If you’re applying to US colleges from the Philippines, you may have already heard of something called the IB or the International Baccalaureate. In your college research, you will have probably discovered that US colleges love this and something else called AP (that’s pretty rare here in the Philippines and we won’t talk about it here) Very few high schools in the Philippines offer the IB as part of their curriculum choices (there are only fifteen at last count) but many candidates are curious and want to know what it is (addressed in this post) and how it will affect their applications going forward (addressed in the next post).
The International Baccalaureate Organization (www.ibo.org) was founded in 1968 in Geneva as a way for students studying outside their home countries to obtain the necessary qualifications to go to college in their home country. Over the years it has expanded to four different programs: the Primary Years Programme, the Middle Years Programme, the Diploma Programme, and the new Career Related Certificate. For the purposes of this post, we will limit our discussion to the Diploma Programme (by the way, this is their spelling, not mine) which covers the high school and is what universities are interested in.
The Diploma Programme (DP) is a two year commitment begun in the junior year of high school (11th grade or High 3), continues onto the senior year (12th grade or High 4) and culminates in final exams after the second year. These exams are administered worldwide by the IBO office in Geneva in May and November. Students here normally take the May administration and yes, if you are doing this you need to return to school in May after you graduate in March to take the exams. You cannot do the DP for only one year…it’s two years or nothing and you MUST take the final exams (external assessments they call them) that will cover TWO years of material.
If your high school offers the IB, it will normally have you leave the regular curriculum stream of your high school and go into the IB stream. The IB curriculum requires that you take six IB classes in each of six distinct areas: language acquisition (a language outside your native language), language and literature (normally English for us), individuals and society (social science, business, psychology), mathematics, science (normally physics, chemistry, and biology for us), and arts (drama, film, dance, music). Students have the option of forgoing arts and picking up a second course in any of the five other areas (usually students pick a second science). Three of the six courses must be taken at “higher level” (HL) and the other three at “standard level” (SL), the choice of which courses to take HL or SL is left up to the student and will normally correspond to the student’s interests (or lack thereof) in the various subjects. Each of the courses is marked 1 (lowest) to 7 (highest). In addition to the classwork, a DP candidate is required to take a class called Theory of Knowledge (TOK), submit an extended essay (I call it a term paper), and perform Community, Action, and Service (CAS) hours. To get your diploma, you must get at least 24 points (you get the number of points equal to your grade in each of your 6 IB classes and anywhere from 0 to 3 points for CAS, TOK, and your extended essay). The perfect score is 45 points (get all 7s in your six classes and all three points for your CAS, TOK and extended essay).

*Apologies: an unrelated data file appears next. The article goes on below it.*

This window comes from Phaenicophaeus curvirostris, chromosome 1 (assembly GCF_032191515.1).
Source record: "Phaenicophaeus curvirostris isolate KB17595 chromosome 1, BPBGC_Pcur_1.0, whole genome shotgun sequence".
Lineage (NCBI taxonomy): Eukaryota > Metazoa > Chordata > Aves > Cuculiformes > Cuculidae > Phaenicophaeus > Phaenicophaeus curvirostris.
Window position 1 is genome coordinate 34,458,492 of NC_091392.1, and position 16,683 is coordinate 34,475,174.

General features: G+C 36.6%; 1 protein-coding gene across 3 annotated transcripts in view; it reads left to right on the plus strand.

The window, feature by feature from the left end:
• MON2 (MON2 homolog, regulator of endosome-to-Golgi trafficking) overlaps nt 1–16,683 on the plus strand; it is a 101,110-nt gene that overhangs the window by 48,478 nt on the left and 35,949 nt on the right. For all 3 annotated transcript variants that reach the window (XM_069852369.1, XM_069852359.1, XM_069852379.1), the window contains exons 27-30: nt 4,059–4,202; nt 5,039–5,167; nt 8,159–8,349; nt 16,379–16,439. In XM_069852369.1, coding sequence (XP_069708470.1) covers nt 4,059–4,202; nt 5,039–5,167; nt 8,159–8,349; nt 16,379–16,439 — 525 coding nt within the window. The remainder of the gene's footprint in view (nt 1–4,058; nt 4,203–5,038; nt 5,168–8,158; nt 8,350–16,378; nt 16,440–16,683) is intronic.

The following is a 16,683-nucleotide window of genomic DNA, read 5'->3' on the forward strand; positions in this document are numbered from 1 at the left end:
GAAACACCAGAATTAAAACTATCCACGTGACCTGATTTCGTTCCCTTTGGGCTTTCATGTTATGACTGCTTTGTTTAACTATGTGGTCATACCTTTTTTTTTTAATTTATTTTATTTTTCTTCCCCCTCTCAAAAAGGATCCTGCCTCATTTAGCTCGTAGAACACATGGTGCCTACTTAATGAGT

For example, I have two students who took the IB and here are their course lists and results
Math HL: 7 Physics HL: 7 Geography HL: 6
Chinese SL: 5 English SL: 5 Chemistry SL: 6
CAS/TOK/Extended Essay: 3/3
Total Diploma Points: 39
Note that this student did not take the Arts class and instead substituted it with a second science
Business Management HL: 6 English HL: 6 Visual Arts HL: 4
Math SL: 5 Physics SL: 5 Chinese SL: 4
CAS/TOK/Extended Essay: 2/3
Total Diploma Points: 32
Note that this student did the Arts class and did it at Higher Level.
In both cases, the student was awarded the Diploma. Note that in addition to the minimum 24 points, there are other requirements.
If after reading all that, you decide that the IB must be very hard, then you’ve come to a fairly accurate conclusion. I say “fairly accurate” because I would say that the IB is rigorous rather than just plain “very difficult”. The IB classes require much much more than rote memorization, taking multiple guess exams, and writing the occasional trite essay. It demands depth of understanding and thinking that most high school students (even the very best ones) are not accustomed to. This is where most of the perceived difficulty of IB lies. That said, the IB was not designed solely for the smart, it really was aimed at average students. Given that, the true challenge of IB is time management. It is really easy to become swamped in the myriad requirements, assessments, and preparation required to succeed in the IB.
The question you must be asking yourself now is: is it all worth it? How will this affect my chances at the most competitive US colleges if my high school does not offer IB? All this and more in our next episode….